Since this is not a written expression to the people and a speech directly to the people, Antony also uses alliteration heavily.
Brutus' tone in his speech addressing Caesar's passing to the public is described as rational; Antony recognizes this weakness and uses the powerful leverage of passion to sway the audience in his favor. The first way he does this is by employing powerful diction and repetition. There is contrasting diction in the passage to make Antony's points shine through: "evil", "good"; "ambitious", "grievous"; "love", "mourn". The opening line is a now classic and powerful employment of diction: "Friends, Romans, countrymen, lend me your ears". This one line commands the attention of the audience immediately. Later in the text, after the first few lines, the words Brutus and Caesar are never in a same line. This use of "he" when Antony speaks about Brutus' comments about Caesar creates great distance between Brutus and Caesar and immediately gives Brutus' argument a much ...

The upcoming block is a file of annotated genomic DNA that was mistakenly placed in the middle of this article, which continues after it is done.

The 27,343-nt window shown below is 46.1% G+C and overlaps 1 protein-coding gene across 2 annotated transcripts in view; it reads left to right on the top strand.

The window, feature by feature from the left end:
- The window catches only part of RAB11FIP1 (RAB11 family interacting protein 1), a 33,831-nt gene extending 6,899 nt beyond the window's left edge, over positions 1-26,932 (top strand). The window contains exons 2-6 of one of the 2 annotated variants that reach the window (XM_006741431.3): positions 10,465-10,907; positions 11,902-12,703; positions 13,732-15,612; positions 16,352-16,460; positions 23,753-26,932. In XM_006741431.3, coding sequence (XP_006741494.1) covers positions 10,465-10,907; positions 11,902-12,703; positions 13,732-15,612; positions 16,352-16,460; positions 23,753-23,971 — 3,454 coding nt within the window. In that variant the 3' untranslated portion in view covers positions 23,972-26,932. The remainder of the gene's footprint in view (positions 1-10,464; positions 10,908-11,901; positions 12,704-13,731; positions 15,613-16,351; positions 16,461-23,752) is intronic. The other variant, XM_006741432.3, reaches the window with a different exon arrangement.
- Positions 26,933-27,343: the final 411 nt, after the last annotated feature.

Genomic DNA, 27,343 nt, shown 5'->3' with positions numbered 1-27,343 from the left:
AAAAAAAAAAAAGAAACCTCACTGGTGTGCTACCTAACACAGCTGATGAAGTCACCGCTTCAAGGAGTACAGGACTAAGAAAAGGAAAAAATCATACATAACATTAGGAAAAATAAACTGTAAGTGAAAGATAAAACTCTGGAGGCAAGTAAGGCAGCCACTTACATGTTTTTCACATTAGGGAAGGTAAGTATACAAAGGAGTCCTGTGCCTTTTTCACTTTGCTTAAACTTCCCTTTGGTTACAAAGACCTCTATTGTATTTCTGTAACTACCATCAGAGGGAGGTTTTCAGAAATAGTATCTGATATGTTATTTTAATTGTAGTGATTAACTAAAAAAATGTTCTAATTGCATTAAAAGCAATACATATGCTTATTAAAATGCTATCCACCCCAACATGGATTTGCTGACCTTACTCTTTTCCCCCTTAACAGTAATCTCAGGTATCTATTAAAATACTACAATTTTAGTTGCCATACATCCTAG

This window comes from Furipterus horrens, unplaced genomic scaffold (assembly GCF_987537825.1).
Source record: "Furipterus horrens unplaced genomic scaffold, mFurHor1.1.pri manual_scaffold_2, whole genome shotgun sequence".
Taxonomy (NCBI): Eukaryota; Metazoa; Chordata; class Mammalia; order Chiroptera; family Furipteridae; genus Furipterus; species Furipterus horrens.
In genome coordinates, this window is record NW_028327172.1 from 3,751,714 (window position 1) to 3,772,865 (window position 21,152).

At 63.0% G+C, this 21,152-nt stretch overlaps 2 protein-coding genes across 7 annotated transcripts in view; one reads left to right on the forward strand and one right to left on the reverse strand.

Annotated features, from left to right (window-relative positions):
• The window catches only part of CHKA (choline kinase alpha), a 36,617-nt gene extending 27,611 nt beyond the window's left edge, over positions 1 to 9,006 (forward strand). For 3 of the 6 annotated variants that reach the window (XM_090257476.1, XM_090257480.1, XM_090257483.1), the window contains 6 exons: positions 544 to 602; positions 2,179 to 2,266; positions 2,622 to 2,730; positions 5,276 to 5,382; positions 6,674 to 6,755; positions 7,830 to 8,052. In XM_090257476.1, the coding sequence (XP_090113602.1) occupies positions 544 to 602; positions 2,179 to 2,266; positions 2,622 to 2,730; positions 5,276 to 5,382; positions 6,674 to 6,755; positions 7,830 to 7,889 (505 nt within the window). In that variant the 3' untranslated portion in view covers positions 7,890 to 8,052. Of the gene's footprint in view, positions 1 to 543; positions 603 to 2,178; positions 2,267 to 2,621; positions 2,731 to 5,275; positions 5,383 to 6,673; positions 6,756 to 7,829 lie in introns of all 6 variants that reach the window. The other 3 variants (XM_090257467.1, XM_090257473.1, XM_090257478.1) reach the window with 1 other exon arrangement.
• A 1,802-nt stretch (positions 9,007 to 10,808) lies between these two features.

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...ind of the crowd and reverse their initial feelings towards Caesar. One is alliteration, which captures the listener's ears immediately, and creates harsher comparison, while speaking of the personal subject of values of the Roman citizens. Another tool are the rhetorical questions posed to the audience by Antony. He demands that they think of their personal connection to Caesar and their values; he indirectly states that they must take action to this murdering of their leader through these questions. Repetition is used throughout to embolden the points of Brutus' original speech. Parts of the speech are also made more important by their repetition, including some values of the Romans once again. Finally, diction is a critical part of the argument Antony proposes. His different use of words creates contrast and highlights his core points.
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